toString()function takes the decimal, converts it
to binary and adds a “-” sign.
A zero fill right shift converts it’s operands to signed 32-bit
integers in two complements format.
A more detailed answer:
//If you try (-3).toString(2); //show "-11"
It’s in the function
.toString(). When you output a number via
If the numObj is negative, the sign is preserved. This is the case
even if the radix is 2; the string returned is the positive binary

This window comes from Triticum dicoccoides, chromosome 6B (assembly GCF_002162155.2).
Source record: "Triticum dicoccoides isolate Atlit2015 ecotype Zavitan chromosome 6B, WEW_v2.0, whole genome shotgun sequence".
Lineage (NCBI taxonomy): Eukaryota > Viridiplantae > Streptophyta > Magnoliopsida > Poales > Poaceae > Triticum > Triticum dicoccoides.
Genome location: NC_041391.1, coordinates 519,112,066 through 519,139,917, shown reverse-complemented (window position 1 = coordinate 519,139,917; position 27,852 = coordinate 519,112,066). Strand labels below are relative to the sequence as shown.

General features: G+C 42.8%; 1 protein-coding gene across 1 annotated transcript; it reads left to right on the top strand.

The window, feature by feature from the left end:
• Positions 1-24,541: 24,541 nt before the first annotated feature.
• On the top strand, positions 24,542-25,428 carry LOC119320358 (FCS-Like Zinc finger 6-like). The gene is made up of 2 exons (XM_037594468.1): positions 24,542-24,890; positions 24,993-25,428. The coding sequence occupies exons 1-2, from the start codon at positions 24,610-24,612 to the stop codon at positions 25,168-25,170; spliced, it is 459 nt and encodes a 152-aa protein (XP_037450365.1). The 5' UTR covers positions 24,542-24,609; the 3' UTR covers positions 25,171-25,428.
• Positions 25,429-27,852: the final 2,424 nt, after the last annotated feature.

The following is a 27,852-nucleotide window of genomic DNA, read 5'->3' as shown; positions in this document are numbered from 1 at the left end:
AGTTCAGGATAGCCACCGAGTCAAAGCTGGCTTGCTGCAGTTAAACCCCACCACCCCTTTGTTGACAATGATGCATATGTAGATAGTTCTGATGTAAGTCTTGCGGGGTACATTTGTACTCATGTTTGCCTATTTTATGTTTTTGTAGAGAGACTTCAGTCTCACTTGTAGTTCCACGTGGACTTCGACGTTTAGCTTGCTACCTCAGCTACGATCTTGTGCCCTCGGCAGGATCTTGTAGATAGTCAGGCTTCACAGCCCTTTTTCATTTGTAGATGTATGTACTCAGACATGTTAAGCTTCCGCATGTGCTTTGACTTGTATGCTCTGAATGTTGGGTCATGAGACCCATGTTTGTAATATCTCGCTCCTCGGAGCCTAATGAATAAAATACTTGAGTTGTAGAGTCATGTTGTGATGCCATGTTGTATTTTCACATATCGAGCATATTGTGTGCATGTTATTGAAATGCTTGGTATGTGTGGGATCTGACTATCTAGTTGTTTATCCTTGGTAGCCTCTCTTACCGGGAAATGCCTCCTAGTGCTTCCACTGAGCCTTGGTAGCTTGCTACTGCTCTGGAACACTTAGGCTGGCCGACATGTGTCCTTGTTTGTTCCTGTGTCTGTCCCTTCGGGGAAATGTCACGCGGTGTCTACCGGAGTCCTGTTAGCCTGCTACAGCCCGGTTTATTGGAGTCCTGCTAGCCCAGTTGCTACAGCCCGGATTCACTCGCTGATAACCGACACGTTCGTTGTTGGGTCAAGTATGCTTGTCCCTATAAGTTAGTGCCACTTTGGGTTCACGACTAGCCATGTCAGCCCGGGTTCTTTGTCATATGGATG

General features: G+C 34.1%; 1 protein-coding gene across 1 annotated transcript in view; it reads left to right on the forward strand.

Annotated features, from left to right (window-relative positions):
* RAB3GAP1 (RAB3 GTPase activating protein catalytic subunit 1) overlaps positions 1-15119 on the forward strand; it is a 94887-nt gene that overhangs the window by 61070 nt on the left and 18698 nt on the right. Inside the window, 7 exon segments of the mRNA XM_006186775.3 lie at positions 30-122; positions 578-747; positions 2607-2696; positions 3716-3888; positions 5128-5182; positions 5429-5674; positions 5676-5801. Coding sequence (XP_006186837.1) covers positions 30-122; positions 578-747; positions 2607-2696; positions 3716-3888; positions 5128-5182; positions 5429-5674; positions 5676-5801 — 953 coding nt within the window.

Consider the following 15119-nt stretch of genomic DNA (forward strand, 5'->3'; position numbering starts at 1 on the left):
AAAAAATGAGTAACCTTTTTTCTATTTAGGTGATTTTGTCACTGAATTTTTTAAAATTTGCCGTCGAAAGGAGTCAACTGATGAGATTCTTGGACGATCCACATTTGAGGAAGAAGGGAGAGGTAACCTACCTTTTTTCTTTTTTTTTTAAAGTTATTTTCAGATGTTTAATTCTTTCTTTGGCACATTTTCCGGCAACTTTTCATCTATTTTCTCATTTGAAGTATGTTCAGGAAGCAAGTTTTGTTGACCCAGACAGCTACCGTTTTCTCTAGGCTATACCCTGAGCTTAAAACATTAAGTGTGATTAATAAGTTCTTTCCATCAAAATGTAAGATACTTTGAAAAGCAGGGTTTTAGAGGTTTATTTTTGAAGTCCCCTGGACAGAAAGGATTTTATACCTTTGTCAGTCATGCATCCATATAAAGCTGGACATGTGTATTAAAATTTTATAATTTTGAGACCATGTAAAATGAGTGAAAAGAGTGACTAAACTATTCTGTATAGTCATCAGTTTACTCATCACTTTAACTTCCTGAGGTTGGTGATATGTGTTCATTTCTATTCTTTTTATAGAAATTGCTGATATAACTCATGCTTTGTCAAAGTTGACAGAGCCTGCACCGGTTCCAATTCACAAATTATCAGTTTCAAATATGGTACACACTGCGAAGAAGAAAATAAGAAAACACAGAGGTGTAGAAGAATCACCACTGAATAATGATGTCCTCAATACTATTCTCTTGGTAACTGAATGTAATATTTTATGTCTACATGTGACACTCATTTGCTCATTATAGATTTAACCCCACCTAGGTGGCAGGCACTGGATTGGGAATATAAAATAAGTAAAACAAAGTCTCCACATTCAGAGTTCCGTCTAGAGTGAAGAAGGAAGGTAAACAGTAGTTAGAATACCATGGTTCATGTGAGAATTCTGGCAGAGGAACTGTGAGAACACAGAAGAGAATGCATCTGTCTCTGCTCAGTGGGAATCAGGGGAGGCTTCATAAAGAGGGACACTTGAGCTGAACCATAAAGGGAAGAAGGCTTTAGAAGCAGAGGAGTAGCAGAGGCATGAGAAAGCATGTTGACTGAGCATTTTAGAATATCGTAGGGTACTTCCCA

representation of the numObj preceded by a – sign, not the two’s
complement of the numObj.
It takes the decimal, converts it to binary and adds a “-” sign.
- Base 10 “3” converted to base 2 is “11”
- Add a sign gives us “-11”
// but if you fake a bit shift operation it works as expected (-3 >>> 0).toString(2); // print "11111111111111111111111111111101"
A zero fill right shift converts it’s operands to signed 32-bit integers. The result of that operation is always an unsigned 32-bit integer.
The operands of all bitwise operators are converted to signed 32-bit
integers in two’s complement format.